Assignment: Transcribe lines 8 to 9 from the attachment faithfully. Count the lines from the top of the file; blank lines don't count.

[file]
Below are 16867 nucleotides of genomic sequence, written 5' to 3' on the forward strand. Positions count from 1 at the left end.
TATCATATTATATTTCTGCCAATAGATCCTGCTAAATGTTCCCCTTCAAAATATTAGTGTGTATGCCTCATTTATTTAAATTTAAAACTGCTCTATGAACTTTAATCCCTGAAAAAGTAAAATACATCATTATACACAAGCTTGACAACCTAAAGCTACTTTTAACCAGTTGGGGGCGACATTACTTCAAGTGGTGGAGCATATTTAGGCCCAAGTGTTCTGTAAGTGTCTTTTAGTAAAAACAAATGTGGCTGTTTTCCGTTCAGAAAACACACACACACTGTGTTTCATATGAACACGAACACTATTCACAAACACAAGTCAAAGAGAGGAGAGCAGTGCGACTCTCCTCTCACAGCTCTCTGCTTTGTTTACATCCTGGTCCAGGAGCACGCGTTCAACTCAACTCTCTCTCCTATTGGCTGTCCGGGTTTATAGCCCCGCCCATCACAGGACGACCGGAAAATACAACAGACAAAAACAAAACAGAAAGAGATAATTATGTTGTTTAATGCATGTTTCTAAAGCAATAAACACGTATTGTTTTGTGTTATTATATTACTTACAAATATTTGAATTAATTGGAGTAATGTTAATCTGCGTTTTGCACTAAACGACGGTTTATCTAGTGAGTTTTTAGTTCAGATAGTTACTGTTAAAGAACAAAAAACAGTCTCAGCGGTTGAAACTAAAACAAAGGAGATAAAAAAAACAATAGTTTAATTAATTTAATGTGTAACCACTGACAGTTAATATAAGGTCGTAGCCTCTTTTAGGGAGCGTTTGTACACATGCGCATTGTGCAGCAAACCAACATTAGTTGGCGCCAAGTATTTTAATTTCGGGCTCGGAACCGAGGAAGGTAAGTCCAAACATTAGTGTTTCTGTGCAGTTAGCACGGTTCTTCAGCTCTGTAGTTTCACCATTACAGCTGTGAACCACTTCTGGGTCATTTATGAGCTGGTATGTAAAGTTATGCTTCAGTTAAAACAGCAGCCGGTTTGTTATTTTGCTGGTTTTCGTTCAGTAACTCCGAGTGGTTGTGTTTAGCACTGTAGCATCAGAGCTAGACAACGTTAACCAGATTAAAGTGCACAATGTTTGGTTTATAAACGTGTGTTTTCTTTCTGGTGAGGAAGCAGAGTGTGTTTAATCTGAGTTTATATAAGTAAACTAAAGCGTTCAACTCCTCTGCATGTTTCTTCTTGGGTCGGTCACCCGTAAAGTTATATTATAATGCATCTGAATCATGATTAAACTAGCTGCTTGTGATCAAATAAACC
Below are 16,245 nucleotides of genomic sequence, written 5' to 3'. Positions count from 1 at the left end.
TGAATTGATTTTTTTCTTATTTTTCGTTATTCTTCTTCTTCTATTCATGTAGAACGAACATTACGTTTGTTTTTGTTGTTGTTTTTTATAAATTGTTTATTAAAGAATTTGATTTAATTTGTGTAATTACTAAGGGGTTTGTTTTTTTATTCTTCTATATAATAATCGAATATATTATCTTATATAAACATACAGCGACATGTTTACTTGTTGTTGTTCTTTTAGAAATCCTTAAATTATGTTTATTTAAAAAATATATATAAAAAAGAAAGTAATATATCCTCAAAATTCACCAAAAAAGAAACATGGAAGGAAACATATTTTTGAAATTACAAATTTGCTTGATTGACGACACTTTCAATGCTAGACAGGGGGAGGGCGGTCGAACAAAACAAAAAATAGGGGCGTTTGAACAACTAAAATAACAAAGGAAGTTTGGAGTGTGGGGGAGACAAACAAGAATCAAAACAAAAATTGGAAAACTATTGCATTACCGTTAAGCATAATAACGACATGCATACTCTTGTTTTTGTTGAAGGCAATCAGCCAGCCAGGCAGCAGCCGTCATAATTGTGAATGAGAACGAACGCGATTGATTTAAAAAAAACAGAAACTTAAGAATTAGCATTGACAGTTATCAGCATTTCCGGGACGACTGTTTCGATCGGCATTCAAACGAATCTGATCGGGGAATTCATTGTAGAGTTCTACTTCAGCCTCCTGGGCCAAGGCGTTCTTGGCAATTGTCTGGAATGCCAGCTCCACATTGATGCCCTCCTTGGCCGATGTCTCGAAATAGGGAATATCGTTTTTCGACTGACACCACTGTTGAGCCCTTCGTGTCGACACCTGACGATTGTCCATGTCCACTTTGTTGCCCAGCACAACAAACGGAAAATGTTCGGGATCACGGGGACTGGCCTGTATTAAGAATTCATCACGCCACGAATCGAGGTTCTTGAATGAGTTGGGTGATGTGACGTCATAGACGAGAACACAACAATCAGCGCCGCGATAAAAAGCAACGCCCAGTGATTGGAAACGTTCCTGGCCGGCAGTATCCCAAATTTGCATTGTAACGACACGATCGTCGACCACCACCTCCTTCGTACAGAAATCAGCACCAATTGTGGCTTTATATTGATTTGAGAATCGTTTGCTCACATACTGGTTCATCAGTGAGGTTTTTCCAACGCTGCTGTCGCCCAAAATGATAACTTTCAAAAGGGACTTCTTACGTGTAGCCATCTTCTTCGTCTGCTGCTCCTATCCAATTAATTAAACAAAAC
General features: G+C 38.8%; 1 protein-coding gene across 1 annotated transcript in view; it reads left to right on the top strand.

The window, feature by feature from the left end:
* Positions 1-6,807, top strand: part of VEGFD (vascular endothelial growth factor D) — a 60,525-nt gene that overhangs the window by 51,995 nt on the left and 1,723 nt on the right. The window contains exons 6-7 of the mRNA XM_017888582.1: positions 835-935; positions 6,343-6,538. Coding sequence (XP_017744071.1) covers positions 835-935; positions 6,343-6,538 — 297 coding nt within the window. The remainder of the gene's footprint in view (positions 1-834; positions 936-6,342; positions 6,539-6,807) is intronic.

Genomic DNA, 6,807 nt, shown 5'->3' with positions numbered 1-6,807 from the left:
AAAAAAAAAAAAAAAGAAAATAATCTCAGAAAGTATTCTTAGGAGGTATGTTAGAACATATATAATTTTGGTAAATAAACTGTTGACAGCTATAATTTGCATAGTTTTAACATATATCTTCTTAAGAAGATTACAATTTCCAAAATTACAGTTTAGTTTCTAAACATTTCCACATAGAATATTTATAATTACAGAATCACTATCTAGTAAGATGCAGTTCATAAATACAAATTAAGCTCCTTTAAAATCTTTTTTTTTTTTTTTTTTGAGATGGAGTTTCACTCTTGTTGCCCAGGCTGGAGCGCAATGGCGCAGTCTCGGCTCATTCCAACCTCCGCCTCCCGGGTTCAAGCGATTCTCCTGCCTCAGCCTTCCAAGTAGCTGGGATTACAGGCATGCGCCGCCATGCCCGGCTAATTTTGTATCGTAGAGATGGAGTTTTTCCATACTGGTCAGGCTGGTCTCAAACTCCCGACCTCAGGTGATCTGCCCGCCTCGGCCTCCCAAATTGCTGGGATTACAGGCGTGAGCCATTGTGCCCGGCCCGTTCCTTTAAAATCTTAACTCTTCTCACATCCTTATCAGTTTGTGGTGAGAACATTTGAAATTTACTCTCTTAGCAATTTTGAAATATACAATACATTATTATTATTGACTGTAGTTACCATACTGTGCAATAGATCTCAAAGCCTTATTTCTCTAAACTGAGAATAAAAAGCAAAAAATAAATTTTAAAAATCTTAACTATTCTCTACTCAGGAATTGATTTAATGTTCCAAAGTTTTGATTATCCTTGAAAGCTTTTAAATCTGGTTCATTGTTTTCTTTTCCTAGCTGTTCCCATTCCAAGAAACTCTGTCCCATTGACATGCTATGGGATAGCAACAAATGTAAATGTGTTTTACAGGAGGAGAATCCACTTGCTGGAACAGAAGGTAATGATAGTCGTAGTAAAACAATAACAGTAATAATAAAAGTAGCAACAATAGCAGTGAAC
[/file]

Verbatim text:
Genomic DNA, 6,807 nt, shown 5'->3' with positions numbered 1-6,807 from the left:
AAAAAAAAAAAAAAAGAAAATAATCTCAGAAAGTATTCTTAGGAGGTATGTTAGAACATATATAATTTTGGTAAATAAACTGTTGACAGCTATAATTTGCATAGTTTTAACATATATCTTCTTAAGAAGATTACAATTTCCAAAATTACAGTTTAGTTTCTAAACATTTCCACATAGAATATTTATAATTACAGAATCACTATCTAGTAAGATGCAGTTCATAAATACAAATTAAGCTCCTTTAAAATCTTTTTTTTTTTTTTTTTTGAGATGGAGTTTCACTCTTGTTGCCCAGGCTGGAGCGCAATGGCGCAGTCTCGGCTCATTCCAACCTCCGCCTCCCGGGTTCAAGCGATTCTCCTGCCTCAGCCTTCCAAGTAGCTGGGATTACAGGCATGCGCCGCCATGCCCGGCTAATTTTGTATCGTAGAGATGGAGTTTTTCCATACTGGTCAGGCTGGTCTCAAACTCCCGACCTCAGGTGATCTGCCCGCCTCGGCCTCCCAAATTGCTGGGATTACAGGCGTGAGCCATTGTGCCCGGCCCGTTCCTTTAAAATCTTAACTCTTCTCACATCCTTATCAGTTTGTGGTGAGAACATTTGAAATTTACTCTCTTAGCAATTTTGAAATATACAATACATTATTATTATTGACTGTAGTTACCATACTGTGCAATAGATCTCAAAGCCTTATTTCTCTAAACTGAGAATAAAAAGCAAAAAATAAATTTTAAAAATCTTAACTATTCTCTACTCAGGAATTGATTTAATGTTCCAAAGTTTTGATTATCCTTGAAAGCTTTTAAATCTGGTTCATTGTTTTCTTTTCCTAGCTGTTCCCATTCCAAGAAACTCTGTCCCATTGACATGCTATGGGATAGCAACAAATGTAAATGTGTTTTACAGGAGGAGAATCCACTTGCTGGAACAGAAGGTAATGATAGTCGTAGTAAAACAATAACAGTAATAATAAAAGTAGCAACAATAGCAGTGAAC